So after those (4) steps then you can dial up the HP even more and really enjoy the 230f to the max.

+ it's really fun tinkering on the bike and then enjoying the benefits of your efforts.

You buddy's will of course turn up their noses about your bike but that won't matter when your in front of them and not eating there dust anymore.

Enjoy

My thoughts on a XR200R with a 17" rear wheel; engine power is a good match for the stock wheel/tire.

 

where i ride fast doesnt really matter its more like can you get up/threw that 

Bottom end tractable power and a radial ply Trials tire can make that happen if you have throttle control and can position your self correctly on the bike. I had to remove the cross brace on my handle bars so I could get further forward for a logging skid trail  hill climb. Same hill not a problem on my Trials bike. :facepalm:

Tinkering and enjoying the benefits is what it is all about.

A lot of this has to do with what and where we come from.  I rode a 1984 AL Baker XR265 for a decade.  The 1984/1985 XR250 chassis was very small and went on to become the XR200 chassis.  I became accustomed (addicted?) to the small chassis.  This is likely the reason I love the small size of the CRF230.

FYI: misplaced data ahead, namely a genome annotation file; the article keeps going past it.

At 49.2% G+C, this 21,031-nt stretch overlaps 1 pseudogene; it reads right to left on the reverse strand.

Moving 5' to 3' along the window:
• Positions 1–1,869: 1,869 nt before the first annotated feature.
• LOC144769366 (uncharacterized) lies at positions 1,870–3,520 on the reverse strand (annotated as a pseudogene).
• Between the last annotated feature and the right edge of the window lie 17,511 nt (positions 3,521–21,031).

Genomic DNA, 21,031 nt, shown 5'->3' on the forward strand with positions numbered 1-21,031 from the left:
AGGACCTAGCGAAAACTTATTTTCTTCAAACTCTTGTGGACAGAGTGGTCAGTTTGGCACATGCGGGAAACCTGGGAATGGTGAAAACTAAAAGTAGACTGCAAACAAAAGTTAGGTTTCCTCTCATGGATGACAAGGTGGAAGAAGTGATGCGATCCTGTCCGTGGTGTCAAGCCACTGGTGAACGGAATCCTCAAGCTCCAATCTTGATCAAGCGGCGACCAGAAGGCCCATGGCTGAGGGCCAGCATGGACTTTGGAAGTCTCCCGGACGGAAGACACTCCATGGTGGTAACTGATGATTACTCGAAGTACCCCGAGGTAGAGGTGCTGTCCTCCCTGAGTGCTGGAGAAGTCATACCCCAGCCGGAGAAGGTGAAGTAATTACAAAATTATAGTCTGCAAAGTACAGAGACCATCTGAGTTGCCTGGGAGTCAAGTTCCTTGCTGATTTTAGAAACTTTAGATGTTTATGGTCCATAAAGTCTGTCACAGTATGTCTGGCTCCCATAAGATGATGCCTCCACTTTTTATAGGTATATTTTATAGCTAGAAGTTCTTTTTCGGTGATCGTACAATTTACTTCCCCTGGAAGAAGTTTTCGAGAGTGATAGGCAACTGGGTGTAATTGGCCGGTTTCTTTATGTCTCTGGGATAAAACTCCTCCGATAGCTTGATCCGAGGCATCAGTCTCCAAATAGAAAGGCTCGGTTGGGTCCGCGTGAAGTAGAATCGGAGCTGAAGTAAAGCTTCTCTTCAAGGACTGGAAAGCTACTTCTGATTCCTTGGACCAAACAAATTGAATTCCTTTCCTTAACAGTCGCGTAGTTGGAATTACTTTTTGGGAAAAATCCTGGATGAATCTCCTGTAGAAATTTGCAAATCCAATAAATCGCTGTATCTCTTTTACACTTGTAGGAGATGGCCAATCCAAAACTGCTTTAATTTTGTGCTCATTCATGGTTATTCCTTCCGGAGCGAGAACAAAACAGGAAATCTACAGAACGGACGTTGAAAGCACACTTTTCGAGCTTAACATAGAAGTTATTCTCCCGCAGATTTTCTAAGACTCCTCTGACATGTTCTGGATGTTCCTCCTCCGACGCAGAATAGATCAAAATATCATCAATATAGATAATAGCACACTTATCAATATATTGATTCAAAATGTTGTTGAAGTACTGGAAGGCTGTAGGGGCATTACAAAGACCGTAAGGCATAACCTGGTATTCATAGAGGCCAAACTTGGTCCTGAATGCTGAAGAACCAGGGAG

My buddy also rode a 1984 AL Baker XR265 but he later went to a 1991 XR600.  He got used to the big heavy tall chassis so the 2003 XR250 feels like a toy to him.  He really likes the CRF230 but surely it must feel very cramped to him.  Even so he was very impressed with both the engine and the handling.

 

I loved that XR600.  It was a wallowing beast in the slow short tight technical stuff but it was also a bull dozer.  Throttle position, gear selection, lines, and setup were not all that important when you have stupid amounts of torque at your disposal.  It was stall-proof and a pure blast to ride even though it was huge.

 

Besides the engine the chassis is just as, if not more, important.  The two 1984 AL Baker XR265s had engines that were insanely powerful.  Both the 2009 CRF230 and 2003 XR250 aren't even close.  Not even remotely.  However, the 2009 CRF230 and 2003 XR250 make way more low-speed torque than those two Al Baker Xr265s.  Those engines were anemic at the bottom, if you could even call it the bottom.

 

As far as working in tight technical areas I have an issue with the bigger heavier taller XR250 by my buddy does not.

 

Anyhow...  Just a little rant for thought...

Edited by VortecCPI

Very good points.

 

Race Tech's Paul Thede states: "The best you've ridden is the best you know".

 

I'm a fan of riding a variety of bikes on different terrain, it broadens your perspective.